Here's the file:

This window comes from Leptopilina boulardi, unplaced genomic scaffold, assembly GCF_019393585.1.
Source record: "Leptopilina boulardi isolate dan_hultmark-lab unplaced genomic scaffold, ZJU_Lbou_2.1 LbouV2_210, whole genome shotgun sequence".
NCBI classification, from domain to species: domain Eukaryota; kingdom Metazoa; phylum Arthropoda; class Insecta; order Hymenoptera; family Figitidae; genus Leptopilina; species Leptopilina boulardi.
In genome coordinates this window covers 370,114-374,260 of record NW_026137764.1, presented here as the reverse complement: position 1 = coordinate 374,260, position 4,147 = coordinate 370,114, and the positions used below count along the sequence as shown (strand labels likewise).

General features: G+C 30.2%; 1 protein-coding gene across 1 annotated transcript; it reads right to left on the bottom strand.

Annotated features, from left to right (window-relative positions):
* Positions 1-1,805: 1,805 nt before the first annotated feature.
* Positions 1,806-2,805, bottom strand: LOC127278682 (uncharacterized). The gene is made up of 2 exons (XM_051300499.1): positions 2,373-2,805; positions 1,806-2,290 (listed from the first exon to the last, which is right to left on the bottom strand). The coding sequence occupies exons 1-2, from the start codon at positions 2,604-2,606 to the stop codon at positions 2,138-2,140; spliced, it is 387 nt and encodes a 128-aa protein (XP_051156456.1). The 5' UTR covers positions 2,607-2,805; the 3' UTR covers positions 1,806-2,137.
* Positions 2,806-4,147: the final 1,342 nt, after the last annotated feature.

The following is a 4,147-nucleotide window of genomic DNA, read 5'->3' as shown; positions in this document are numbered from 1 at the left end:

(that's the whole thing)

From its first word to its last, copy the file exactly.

This window comes from Leptopilina boulardi, unplaced genomic scaffold, assembly GCF_019393585.1.
Source record: "Leptopilina boulardi isolate dan_hultmark-lab unplaced genomic scaffold, ZJU_Lbou_2.1 LbouV2_210, whole genome shotgun sequence".
NCBI classification, from domain to species: domain Eukaryota; kingdom Metazoa; phylum Arthropoda; class Insecta; order Hymenoptera; family Figitidae; genus Leptopilina; species Leptopilina boulardi.
In genome coordinates this window covers 370,114-374,260 of record NW_026137764.1, presented here as the reverse complement: position 1 = coordinate 374,260, position 4,147 = coordinate 370,114, and the positions used below count along the sequence as shown (strand labels likewise).

General features: G+C 30.2%; 1 protein-coding gene across 1 annotated transcript; it reads right to left on the bottom strand.

Annotated features, from left to right (window-relative positions):
* Positions 1-1,805: 1,805 nt before the first annotated feature.
* Positions 1,806-2,805, bottom strand: LOC127278682 (uncharacterized). The gene is made up of 2 exons (XM_051300499.1): positions 2,373-2,805; positions 1,806-2,290 (listed from the first exon to the last, which is right to left on the bottom strand). The coding sequence occupies exons 1-2, from the start codon at positions 2,604-2,606 to the stop codon at positions 2,138-2,140; spliced, it is 387 nt and encodes a 128-aa protein (XP_051156456.1). The 5' UTR covers positions 2,607-2,805; the 3' UTR covers positions 1,806-2,137.
* Positions 2,806-4,147: the final 1,342 nt, after the last annotated feature.

The following is a 4,147-nucleotide window of genomic DNA, read 5'->3' as shown; positions in this document are numbered from 1 at the left end: